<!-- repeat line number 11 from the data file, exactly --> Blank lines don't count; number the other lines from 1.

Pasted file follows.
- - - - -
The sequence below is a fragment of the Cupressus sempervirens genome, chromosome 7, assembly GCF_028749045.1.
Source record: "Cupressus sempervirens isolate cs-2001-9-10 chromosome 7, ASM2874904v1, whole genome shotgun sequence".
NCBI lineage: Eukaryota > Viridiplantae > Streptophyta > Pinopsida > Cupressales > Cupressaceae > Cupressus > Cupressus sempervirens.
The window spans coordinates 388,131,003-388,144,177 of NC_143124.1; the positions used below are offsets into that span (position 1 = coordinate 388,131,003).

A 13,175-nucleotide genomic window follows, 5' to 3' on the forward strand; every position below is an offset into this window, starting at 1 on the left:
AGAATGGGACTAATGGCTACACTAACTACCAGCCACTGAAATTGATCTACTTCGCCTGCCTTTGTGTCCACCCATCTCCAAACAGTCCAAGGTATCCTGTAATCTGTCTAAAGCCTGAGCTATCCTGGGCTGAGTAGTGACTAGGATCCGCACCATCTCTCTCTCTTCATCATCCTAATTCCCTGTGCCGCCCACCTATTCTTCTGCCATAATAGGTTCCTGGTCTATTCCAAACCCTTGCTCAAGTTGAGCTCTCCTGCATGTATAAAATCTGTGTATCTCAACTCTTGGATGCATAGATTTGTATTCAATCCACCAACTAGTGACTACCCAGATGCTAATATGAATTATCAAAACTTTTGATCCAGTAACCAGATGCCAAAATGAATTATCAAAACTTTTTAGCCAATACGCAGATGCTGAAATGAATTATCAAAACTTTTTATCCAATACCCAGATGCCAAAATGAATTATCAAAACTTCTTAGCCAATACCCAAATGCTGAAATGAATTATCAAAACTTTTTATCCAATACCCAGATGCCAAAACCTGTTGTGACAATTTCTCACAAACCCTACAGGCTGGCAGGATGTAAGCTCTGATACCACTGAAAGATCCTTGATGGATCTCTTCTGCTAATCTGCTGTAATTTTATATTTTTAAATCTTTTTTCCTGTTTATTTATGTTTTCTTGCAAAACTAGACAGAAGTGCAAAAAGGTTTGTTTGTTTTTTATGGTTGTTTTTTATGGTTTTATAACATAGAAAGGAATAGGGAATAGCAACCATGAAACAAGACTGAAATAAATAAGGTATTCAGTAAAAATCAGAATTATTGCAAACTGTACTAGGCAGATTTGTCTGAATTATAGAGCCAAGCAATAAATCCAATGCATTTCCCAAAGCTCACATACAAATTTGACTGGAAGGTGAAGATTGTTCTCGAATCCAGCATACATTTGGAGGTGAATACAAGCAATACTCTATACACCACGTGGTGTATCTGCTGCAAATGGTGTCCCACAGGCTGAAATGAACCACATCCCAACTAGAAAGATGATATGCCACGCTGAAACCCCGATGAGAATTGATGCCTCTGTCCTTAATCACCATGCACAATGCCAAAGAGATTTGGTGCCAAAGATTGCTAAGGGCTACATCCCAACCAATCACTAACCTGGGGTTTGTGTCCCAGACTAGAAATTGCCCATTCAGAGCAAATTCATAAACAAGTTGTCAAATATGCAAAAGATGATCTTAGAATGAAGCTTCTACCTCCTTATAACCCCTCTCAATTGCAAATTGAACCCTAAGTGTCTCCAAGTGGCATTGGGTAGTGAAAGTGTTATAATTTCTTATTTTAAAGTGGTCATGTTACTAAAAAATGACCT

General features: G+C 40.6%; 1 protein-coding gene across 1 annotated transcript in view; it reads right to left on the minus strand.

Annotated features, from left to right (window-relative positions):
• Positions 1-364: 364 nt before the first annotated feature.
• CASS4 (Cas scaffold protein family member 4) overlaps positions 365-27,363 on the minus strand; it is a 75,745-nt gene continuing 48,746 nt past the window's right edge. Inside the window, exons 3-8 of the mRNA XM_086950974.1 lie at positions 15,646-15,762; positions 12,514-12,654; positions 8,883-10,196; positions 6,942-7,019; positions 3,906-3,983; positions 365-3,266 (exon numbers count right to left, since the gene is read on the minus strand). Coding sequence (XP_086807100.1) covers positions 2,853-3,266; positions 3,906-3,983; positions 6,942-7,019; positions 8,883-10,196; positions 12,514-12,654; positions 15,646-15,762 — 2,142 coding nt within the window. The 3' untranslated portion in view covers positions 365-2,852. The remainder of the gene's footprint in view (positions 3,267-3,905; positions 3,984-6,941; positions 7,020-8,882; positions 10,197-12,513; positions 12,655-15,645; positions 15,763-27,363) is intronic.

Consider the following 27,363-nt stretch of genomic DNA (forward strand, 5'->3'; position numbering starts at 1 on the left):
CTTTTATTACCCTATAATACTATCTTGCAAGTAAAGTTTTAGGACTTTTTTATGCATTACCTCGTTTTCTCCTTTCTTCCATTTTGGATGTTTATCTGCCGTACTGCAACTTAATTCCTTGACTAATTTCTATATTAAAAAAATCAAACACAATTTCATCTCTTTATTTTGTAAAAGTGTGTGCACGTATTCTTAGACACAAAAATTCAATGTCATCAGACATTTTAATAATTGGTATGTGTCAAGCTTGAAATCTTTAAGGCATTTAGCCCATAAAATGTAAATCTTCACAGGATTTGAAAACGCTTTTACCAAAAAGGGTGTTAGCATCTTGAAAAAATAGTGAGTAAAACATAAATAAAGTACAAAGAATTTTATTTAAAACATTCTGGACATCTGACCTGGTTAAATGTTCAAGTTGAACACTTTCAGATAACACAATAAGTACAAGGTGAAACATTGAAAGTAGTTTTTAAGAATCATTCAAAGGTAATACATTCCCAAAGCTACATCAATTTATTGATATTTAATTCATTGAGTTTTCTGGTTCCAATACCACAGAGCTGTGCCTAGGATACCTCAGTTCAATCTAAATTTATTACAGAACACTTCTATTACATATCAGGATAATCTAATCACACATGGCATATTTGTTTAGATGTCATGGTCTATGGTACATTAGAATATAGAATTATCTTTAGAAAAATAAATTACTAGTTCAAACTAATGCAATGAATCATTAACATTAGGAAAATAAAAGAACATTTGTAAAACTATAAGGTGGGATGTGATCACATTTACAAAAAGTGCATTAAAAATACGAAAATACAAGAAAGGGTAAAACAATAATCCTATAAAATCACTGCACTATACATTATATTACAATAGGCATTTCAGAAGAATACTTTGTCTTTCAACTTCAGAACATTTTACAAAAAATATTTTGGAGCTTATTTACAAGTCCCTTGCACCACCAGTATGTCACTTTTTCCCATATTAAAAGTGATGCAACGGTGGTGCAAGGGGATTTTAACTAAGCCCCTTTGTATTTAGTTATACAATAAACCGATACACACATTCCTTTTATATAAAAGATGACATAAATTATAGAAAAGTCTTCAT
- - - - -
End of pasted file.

Consider the following 27,363-nt stretch of genomic DNA (forward strand, 5'->3'; position numbering starts at 1 on the left):